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Circ Res. 2018 May 11;122(10):1439-1459. doi: 10.1161/CIRCRESAHA.117.311588.

Cardiovascular Effects of New Oral Glucose-Lowering Agents: DPP-4 and SGLT-2 Inhibitors.

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From the Division of Diabetes, Nutrition and Metabolic Disorders, Department of Medicine, CHU Liège, Belgium (A.J.S.)
Division of Clinical Pharmacology, Center for Interdisciplinary Research on Medicines (CIRM), University of Liège, Belgium (A.J.S.).


Cardiovascular disease (CVD) is a major challenge in the management of type 2 diabetes mellitus. Glucose-lowering agents that reduce the risk of major cardiovascular events would be considered a major advance, as recently reported with liraglutide and semaglutide, 2 glucagon-like peptide-1 receptor agonists, and with empagliflozin and canagliflozin, 2 SGLT-2 (sodium-glucose cotransporter type 2) inhibitors, but not with DPP-4 (dipeptidyl peptidase-4) inhibitors. The present review is devoted to CV effects of new oral glucose-lowering agents. DPP-4 inhibitors (gliptins) showed some positive cardiac and vascular effects in preliminary studies, and initial data from phase 2 to 3 clinical trials suggested a reduction in major cardiovascular events. However, subsequent CV outcome trials with alogliptin, saxagliptin, and sitagliptin showed noninferiority but failed to demonstrate any superiority compared with placebo in patients with type 2 diabetes mellitus and high CV risk. An unexpected higher risk of hospitalization for heart failure was reported with saxagliptin. SGLT-2 inhibitors (gliflozins) promote glucosuria, thus reducing glucose toxicity and body weight, and enhance natriuresis, thus lowering blood pressure. Two CV outcome trials in type 2 diabetes mellitus patients mainly in secondary prevention showed remarkable positive results. Empagliflozin in EMPA-REG-OUTCOME (EMPAgliflozin Cardiovascular OUTCOME Events in Type 2 Diabetes Mellitus Patients) reduced major cardiovascular events, CV mortality, all-cause mortality, and hospitalization for heart failure. In CANVAS (Canagliflozin Cardiovascular Assessment Study), the reduction in CV mortality with canagliflozin failed to reach statistical significance despite a similar reduction in major cardiovascular events. The underlying protective mechanisms of SGLT-2 inhibitors remain unknown and both hemodynamic and metabolic explanations have been proposed. CVD-REAL studies (Comparative Effectiveness of Cardiovascular Outcomes in New Users of Sodium-Glucose Cotransporter-2 Inhibitors; with the limitation of an observational approach) suggested that these favorable results may be considered as a class effect shared by all SGLT-2 inhibitors (including dapagliflozin) and be extrapolated to a larger population of patients with type 2 diabetes mellitus in primary prevention. Ongoing CV outcome trials with other DPP-4 (linagliptin) and SGLT-2 (dapagliflozin, ertugliflozin) inhibitors should provide additional information about CV effects of both pharmacological classes.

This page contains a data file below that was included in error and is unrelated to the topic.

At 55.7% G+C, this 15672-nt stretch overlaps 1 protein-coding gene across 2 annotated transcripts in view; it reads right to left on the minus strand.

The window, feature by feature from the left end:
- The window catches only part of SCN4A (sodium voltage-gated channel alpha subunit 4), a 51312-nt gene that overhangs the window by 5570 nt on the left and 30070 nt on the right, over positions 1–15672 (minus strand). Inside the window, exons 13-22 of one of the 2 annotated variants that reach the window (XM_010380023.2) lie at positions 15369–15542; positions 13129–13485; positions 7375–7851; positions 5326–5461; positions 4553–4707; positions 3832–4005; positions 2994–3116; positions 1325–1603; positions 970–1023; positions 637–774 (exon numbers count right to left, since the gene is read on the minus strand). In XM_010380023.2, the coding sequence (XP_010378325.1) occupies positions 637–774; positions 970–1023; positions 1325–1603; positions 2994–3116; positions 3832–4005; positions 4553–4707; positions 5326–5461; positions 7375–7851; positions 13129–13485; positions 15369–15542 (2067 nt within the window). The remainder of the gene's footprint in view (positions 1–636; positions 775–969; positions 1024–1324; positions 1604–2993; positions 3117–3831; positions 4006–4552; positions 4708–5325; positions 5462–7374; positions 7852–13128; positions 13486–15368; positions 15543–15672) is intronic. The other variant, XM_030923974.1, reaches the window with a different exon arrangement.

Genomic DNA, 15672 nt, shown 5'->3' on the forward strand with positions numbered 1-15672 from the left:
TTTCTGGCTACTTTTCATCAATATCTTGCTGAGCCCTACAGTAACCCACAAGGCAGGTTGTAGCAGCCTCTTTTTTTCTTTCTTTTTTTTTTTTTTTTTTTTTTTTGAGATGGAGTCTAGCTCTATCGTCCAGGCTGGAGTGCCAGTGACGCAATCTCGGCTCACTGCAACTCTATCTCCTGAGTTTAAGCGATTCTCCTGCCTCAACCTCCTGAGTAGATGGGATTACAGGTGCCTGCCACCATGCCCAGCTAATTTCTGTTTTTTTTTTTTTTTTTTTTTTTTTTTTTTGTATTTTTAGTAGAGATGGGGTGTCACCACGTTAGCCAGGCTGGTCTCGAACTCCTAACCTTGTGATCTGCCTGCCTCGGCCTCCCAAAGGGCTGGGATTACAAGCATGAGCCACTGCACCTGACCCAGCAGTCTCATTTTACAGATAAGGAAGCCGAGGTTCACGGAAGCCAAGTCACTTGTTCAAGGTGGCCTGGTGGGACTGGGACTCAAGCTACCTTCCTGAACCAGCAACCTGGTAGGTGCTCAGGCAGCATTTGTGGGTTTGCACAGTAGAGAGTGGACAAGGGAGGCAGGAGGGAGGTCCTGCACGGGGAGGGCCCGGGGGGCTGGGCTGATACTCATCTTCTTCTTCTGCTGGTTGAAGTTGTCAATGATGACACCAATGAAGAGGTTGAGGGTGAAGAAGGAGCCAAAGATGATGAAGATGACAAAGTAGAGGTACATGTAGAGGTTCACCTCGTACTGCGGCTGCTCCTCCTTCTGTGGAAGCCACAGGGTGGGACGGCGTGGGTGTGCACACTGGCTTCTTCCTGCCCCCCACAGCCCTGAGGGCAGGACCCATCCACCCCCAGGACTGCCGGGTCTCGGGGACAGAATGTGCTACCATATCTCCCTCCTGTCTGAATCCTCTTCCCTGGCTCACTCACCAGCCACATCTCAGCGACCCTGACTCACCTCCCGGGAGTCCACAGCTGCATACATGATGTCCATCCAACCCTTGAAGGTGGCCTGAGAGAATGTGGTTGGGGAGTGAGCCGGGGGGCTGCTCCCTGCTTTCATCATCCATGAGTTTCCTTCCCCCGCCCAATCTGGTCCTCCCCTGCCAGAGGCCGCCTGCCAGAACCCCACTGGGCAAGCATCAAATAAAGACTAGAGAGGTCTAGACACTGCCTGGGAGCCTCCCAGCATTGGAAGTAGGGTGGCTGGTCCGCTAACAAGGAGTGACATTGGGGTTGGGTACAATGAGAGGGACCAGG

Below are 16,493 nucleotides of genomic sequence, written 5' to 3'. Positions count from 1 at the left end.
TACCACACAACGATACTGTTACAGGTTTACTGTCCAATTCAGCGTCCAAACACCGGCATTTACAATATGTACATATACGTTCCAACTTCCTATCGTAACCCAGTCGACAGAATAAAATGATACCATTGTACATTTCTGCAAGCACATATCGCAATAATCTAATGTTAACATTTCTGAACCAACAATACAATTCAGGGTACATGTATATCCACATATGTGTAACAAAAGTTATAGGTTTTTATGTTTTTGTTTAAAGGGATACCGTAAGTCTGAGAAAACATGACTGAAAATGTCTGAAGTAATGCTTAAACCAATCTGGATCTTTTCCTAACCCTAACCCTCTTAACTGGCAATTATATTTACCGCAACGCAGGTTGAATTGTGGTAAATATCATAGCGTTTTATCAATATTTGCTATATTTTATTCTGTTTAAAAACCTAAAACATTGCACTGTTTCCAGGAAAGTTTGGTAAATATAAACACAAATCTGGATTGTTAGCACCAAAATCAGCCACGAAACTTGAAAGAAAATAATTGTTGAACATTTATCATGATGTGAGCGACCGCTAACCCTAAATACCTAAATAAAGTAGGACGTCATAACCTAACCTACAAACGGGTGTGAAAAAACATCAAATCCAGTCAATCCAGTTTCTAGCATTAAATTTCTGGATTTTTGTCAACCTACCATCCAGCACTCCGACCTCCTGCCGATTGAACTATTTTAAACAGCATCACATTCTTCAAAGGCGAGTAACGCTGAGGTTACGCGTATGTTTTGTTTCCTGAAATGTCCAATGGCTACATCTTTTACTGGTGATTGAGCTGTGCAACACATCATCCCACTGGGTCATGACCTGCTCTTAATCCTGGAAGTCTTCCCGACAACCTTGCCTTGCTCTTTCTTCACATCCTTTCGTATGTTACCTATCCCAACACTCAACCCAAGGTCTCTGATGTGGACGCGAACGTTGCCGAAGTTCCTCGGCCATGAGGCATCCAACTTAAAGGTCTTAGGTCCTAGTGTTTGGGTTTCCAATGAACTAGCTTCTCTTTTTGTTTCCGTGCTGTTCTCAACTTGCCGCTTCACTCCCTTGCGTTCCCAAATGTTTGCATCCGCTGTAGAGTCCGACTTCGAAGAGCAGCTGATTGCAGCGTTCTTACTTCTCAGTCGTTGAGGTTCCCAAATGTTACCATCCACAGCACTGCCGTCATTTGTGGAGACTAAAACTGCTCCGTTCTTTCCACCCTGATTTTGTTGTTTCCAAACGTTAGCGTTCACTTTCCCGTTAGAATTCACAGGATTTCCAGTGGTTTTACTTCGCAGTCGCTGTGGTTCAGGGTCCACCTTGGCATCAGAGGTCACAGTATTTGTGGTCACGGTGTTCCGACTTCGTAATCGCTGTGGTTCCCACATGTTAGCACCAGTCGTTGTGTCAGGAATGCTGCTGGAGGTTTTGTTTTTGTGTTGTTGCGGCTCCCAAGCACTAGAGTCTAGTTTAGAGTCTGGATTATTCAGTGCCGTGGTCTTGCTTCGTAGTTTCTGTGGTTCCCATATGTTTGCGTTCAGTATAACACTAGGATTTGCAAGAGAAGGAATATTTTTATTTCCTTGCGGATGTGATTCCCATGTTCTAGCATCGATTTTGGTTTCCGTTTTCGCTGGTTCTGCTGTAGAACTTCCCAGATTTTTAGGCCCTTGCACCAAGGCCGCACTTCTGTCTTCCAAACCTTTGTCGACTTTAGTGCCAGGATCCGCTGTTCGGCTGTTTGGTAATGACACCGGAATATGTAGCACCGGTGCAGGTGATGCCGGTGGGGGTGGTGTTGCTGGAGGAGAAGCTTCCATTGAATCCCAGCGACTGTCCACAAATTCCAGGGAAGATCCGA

empagliflozin; heart failure; mortality; myocardial infarction; stroke

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